But Bangladesh is a spectacularly diverse and colorful place, so I had many more opportunities to fill in the story.
When you do photography on behalf of others, make sure you’re first invited in. And if you keep their best interests at heart, you’ll tell the story they want to tell — with an obligation to do it well.
This rainbow is proof that good can come from bad
Written and photographed by World Vision photographer Jon Warren
Nikon D750 camera
15mm Sigma fisheye lens, 1/1000th at f/8, 250 ISO
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Bad weather leads to good photographs. I remind myself of this every time the weather turns terrible when I’m on assignment in the field. The challenge is getting out there to cover it.
That’s when staff drivers, like Davison Phiri in Zambia, come in. World Vision has a penchant for choosing to work in the most remote, inaccessible locations. Our drivers take us there. So, while I may be anxiously watching the sky as rainstorms sweep through the area, Davison isn’t bothered at all when the road turns into a muddy river.
And then I receive a gift — a rainbow appears.
Davison patiently agrees to let me out of the vehicle so I can photograph the 4×4 as he splashes past. I choose a 15mm fisheye lens to capture as much of the scene as possible, holding it close to the ground and using the motor drive to increase my odds of getting a frame where the splashes are just right.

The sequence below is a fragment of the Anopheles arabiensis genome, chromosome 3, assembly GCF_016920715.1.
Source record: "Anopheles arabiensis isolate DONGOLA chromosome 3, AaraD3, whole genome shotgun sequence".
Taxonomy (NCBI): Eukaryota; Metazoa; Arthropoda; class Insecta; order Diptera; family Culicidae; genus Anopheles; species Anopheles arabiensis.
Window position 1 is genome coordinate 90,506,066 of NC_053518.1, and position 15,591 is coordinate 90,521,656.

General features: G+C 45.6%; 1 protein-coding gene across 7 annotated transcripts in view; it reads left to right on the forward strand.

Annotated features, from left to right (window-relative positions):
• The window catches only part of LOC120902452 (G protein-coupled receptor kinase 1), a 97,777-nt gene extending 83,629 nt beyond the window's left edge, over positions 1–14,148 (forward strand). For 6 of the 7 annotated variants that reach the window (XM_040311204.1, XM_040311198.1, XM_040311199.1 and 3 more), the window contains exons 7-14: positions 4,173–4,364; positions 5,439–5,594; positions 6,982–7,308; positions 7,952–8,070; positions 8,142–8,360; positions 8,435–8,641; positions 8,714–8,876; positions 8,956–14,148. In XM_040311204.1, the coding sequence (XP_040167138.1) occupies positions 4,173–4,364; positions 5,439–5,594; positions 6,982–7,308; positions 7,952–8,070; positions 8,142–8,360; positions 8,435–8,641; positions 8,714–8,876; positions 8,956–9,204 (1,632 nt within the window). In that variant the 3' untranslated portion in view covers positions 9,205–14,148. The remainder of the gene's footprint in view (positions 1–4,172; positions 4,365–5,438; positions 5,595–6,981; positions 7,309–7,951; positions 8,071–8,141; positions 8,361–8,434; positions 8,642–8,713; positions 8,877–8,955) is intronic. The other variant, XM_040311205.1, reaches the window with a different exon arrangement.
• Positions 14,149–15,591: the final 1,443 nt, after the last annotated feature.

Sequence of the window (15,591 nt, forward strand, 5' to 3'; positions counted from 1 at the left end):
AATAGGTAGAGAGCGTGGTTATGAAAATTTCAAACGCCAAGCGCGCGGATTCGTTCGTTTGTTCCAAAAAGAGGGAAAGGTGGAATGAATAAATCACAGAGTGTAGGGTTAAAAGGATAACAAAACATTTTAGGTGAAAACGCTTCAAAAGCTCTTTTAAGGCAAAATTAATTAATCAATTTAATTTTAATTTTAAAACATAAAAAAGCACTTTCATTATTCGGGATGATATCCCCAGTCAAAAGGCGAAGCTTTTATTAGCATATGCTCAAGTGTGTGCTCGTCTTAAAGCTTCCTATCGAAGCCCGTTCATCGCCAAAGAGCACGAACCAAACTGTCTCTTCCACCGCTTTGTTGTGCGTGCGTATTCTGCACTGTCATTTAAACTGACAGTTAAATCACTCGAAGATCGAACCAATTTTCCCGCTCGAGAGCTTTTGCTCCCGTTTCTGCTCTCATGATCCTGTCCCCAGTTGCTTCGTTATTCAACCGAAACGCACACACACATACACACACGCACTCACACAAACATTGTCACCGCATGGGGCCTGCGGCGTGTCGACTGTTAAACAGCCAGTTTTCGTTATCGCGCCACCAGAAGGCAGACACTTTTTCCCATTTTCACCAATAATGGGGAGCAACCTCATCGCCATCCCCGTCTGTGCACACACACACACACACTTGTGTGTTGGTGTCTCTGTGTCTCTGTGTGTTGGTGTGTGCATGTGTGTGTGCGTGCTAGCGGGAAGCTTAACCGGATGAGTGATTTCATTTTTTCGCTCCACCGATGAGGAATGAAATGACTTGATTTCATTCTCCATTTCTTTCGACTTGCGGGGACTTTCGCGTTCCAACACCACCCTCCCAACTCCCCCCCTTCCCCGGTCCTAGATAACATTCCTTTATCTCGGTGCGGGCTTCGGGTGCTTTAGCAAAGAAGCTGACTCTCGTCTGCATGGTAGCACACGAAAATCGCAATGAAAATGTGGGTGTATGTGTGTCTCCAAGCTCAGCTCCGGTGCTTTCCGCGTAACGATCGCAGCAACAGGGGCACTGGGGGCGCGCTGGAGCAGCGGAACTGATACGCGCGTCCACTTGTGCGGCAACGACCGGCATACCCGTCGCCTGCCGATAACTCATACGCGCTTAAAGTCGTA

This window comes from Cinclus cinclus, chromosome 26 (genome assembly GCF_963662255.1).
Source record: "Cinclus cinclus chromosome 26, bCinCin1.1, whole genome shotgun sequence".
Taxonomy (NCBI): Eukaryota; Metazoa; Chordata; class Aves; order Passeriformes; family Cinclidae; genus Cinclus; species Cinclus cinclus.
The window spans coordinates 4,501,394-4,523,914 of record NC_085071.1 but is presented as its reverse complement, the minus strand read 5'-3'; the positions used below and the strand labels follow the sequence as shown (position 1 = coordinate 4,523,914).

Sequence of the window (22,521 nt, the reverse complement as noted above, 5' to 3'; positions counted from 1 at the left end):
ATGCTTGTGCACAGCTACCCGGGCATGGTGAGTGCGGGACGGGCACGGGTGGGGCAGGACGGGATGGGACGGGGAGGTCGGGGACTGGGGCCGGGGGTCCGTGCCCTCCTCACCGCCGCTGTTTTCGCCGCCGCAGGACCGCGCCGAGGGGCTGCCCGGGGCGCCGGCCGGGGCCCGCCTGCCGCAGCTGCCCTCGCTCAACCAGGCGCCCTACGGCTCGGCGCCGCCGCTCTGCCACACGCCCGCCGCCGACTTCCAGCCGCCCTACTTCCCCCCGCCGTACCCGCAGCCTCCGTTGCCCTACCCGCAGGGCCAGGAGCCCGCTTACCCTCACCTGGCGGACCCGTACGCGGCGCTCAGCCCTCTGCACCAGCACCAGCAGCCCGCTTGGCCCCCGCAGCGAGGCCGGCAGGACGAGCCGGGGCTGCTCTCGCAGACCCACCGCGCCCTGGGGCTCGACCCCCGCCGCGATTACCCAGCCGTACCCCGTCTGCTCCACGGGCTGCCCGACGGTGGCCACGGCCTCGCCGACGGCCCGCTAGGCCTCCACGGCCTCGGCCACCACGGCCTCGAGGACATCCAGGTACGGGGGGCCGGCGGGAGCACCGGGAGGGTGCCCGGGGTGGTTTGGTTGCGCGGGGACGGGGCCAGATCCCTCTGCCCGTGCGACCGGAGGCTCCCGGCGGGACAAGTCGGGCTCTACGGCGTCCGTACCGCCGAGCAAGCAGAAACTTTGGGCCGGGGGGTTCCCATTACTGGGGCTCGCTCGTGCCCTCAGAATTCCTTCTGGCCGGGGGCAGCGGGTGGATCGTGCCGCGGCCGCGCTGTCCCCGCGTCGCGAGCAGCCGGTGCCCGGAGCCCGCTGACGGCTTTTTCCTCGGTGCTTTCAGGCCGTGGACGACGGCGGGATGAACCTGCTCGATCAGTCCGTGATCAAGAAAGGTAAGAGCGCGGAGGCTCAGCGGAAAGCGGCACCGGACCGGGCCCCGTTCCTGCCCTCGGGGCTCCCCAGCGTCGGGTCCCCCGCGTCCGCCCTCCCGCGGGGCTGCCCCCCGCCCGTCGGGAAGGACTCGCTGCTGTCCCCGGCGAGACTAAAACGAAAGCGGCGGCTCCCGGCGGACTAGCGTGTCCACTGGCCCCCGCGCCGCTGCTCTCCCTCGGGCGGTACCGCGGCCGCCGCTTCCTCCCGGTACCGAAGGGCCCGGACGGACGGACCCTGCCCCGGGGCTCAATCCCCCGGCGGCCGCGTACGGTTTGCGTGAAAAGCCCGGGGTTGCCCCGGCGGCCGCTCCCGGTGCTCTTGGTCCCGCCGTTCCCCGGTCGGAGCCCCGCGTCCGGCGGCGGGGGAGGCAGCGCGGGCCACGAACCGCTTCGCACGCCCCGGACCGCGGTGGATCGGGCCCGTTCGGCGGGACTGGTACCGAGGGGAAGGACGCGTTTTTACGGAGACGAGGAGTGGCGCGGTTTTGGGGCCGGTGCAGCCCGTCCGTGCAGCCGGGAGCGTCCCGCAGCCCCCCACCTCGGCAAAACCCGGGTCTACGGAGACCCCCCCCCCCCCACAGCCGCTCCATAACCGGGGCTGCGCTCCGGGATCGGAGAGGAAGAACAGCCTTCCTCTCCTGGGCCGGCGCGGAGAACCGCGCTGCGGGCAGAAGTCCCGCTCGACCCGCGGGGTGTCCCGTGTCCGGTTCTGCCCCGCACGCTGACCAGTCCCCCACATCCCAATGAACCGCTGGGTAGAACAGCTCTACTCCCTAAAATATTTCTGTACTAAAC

We chat as we bounce along the rough roads for hours. World Vision drivers seem to know more about our work than anyone else. They go everywhere, hear everything, and see communities grow step by step. Davison can tell you more about our water projects than many engineers.
Davison’s service goes far beyond driving and monitoring water programs. He and his wife, Dorothy, do more. Together they run a ministry to provide schooling for children with disabilities, orphans, and other vulnerable children.
World Vision works in difficult places, tackling heartbreaking issues. The children Davison and Dorothy are helping come from terrible circumstances.
On the same trip, the stormy weather provides another visual gift — towering clouds and a fierce squall. These photographs wouldn’t have come during sunny weather. Without the rain, there would be no rainbow. The rainbow is proof: Good can come from bad.
It’s something I think about when the clouds set in and when I think of Davison.
Keep the camera ready
Written and photographed by World Vision photographer Laura Reinhardt
Nikon D610 camera
24-70mm lens (shot at 29mm), 1/160th at f/3.6, 640 ISO